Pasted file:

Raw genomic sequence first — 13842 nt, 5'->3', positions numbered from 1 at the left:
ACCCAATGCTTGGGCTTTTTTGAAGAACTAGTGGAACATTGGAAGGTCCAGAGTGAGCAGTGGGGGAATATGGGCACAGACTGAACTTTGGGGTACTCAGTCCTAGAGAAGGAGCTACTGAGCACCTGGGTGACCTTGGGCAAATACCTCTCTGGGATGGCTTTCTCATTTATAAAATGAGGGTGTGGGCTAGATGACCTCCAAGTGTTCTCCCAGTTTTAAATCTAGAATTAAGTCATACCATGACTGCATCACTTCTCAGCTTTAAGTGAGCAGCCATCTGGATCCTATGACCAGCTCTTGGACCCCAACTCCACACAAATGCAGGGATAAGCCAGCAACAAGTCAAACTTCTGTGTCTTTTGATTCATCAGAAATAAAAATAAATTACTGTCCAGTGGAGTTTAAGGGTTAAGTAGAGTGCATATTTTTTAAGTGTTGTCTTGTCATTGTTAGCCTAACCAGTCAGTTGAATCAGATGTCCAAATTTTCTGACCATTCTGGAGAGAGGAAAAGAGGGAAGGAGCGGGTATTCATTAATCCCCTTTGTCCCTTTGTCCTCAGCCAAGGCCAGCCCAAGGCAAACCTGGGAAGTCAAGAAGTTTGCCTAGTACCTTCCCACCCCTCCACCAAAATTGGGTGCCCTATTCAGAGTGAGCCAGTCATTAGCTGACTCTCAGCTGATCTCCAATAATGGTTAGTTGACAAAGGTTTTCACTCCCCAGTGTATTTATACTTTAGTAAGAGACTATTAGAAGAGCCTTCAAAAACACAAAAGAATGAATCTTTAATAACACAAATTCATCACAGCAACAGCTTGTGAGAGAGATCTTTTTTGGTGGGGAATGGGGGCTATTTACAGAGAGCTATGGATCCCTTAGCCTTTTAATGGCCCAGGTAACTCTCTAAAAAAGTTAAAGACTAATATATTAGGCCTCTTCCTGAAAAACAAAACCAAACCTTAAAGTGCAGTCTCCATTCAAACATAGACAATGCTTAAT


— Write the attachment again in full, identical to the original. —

Raw genomic sequence first — 13842 nt, 5'->3', positions numbered from 1 at the left:
ACCCAATGCTTGGGCTTTTTTGAAGAACTAGTGGAACATTGGAAGGTCCAGAGTGAGCAGTGGGGGAATATGGGCACAGACTGAACTTTGGGGTACTCAGTCCTAGAGAAGGAGCTACTGAGCACCTGGGTGACCTTGGGCAAATACCTCTCTGGGATGGCTTTCTCATTTATAAAATGAGGGTGTGGGCTAGATGACCTCCAAGTGTTCTCCCAGTTTTAAATCTAGAATTAAGTCATACCATGACTGCATCACTTCTCAGCTTTAAGTGAGCAGCCATCTGGATCCTATGACCAGCTCTTGGACCCCAACTCCACACAAATGCAGGGATAAGCCAGCAACAAGTCAAACTTCTGTGTCTTTTGATTCATCAGAAATAAAAATAAATTACTGTCCAGTGGAGTTTAAGGGTTAAGTAGAGTGCATATTTTTTAAGTGTTGTCTTGTCATTGTTAGCCTAACCAGTCAGTTGAATCAGATGTCCAAATTTTCTGACCATTCTGGAGAGAGGAAAAGAGGGAAGGAGCGGGTATTCATTAATCCCCTTTGTCCCTTTGTCCTCAGCCAAGGCCAGCCCAAGGCAAACCTGGGAAGTCAAGAAGTTTGCCTAGTACCTTCCCACCCCTCCACCAAAATTGGGTGCCCTATTCAGAGTGAGCCAGTCATTAGCTGACTCTCAGCTGATCTCCAATAATGGTTAGTTGACAAAGGTTTTCACTCCCCAGTGTATTTATACTTTAGTAAGAGACTATTAGAAGAGCCTTCAAAAACACAAAAGAATGAATCTTTAATAACACAAATTCATCACAGCAACAGCTTGTGAGAGAGATCTTTTTTGGTGGGGAATGGGGGCTATTTACAGAGAGCTATGGATCCCTTAGCCTTTTAATGGCCCAGGTAACTCTCTAAAAAAGTTAAAGACTAATATATTAGGCCTCTTCCTGAAAAACAAAACCAAACCTTAAAGTGCAGTCTCCATTCAAACATAGACAATGCTTAAT